Those of you who have taken our Servant Leadership course know that so much of its wisdom centers around practice; around spiritual practices that are designed to help us move from our ego driven personalities to a deeper, larger self – our essence that is connected with the source of all that is. Whether we call that source God or Universe or something else entirely, it is from this source that we step forward as our truest and best selves, equipped with compassion and energy to serve with the gifts we have been given.
In these isolated times JSC is offering the opportunity to join with others for brief spiritual practice once a month. Last month, former JSC director Susan Gladin and servant leadership teacher Nancy Spencer introduced us to The Examen. Information about The Examen is below for those who weren’t able to join us and we hope you’ll consider joining us on Tuesday, March 23 from 8-8:30PM for a new spiritual practice.
The Examen is a spiritual practice developed by Ignatius of Loyola as a way of reflecting on the day. Dennis Hamm, SJ uses the analogy of rummaging through a drawer full of stuff, feeling around, looking for something you are sure must be there. The Examen is a way to “rummage” through the events of the day looking for where God has showed up. In its most simple form it is practiced in the following five steps:
- Become aware of divine presence
- Review the day with gratitude
- Pay attention to your emotions
- Choose one feature of the day and pray from it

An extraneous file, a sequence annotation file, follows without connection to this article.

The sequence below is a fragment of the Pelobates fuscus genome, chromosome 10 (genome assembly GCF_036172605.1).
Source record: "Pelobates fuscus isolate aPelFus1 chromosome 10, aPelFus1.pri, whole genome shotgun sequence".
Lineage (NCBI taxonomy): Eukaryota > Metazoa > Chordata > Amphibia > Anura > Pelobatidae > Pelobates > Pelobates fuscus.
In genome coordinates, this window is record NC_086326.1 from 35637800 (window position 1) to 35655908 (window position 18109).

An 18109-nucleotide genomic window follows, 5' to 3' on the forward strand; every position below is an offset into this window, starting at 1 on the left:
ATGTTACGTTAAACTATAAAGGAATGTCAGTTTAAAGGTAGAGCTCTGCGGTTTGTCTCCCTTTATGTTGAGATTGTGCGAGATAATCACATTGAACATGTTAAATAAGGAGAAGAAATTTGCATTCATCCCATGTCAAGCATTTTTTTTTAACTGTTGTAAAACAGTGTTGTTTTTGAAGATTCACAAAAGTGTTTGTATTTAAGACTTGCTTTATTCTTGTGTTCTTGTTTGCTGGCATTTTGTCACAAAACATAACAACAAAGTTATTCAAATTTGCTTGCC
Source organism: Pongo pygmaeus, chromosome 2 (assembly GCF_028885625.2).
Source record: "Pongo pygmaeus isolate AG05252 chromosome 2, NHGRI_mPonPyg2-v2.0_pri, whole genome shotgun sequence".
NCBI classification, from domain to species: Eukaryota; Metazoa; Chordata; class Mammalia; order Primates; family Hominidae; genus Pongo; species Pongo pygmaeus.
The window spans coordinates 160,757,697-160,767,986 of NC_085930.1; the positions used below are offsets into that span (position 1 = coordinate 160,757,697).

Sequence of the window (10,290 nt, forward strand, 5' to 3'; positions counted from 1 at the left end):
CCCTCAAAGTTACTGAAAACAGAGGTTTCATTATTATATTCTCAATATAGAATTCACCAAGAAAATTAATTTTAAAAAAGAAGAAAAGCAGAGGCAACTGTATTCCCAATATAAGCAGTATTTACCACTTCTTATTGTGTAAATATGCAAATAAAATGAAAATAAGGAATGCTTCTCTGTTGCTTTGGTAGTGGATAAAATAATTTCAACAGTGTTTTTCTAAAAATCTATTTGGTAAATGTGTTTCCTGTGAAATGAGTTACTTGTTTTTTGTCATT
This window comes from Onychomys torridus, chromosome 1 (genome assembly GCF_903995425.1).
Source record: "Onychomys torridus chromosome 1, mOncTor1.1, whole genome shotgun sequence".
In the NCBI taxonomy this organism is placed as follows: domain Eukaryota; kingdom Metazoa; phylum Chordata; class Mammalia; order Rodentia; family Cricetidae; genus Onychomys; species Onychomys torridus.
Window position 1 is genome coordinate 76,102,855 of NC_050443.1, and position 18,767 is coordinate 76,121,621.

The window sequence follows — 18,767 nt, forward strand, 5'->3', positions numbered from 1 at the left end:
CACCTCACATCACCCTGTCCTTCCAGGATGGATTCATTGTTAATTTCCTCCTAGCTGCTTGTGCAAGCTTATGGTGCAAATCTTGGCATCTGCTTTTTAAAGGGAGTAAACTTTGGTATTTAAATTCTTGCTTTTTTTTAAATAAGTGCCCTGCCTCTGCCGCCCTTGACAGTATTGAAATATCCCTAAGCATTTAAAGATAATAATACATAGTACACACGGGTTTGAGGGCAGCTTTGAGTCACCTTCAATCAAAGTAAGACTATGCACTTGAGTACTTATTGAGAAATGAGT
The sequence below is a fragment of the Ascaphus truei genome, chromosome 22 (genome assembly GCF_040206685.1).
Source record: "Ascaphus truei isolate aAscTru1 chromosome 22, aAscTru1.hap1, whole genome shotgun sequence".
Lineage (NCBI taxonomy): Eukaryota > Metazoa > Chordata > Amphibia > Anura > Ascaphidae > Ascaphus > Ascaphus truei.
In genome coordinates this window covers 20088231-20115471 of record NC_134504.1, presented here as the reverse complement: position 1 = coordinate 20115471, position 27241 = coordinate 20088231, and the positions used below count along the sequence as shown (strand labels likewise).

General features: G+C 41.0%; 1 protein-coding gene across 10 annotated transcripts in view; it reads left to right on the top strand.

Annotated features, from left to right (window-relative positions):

- Look toward tomorrow
A quick google search will yield a number of different questions to reflect upon within each step. A few examples are:
- Where did I see the divine today? Have the eyes of my heart beheld the divine presence in all created things?
- When did I feel joy? What has been the greatest blessing of the day? What am I thankful for? Have I worked with joy or drudgery? When did I feel alive today?
- Did the way I lived today reflect what I believe to be most important in life? What mistakes did I make today? What can I learn from these mistakes? Is there an unfinished task that is taking away my sense of fulfillment? (if so, bless it with the promise that you will attend to it tomorrow.)
- What is the one thing in my life that is standing on tiptoe crying, “may I have your attention please?” What do I know, but live as though I do not know?
- What can I do tomorrow to make amends for my mistakes? What must I do never to repeat these mistakes?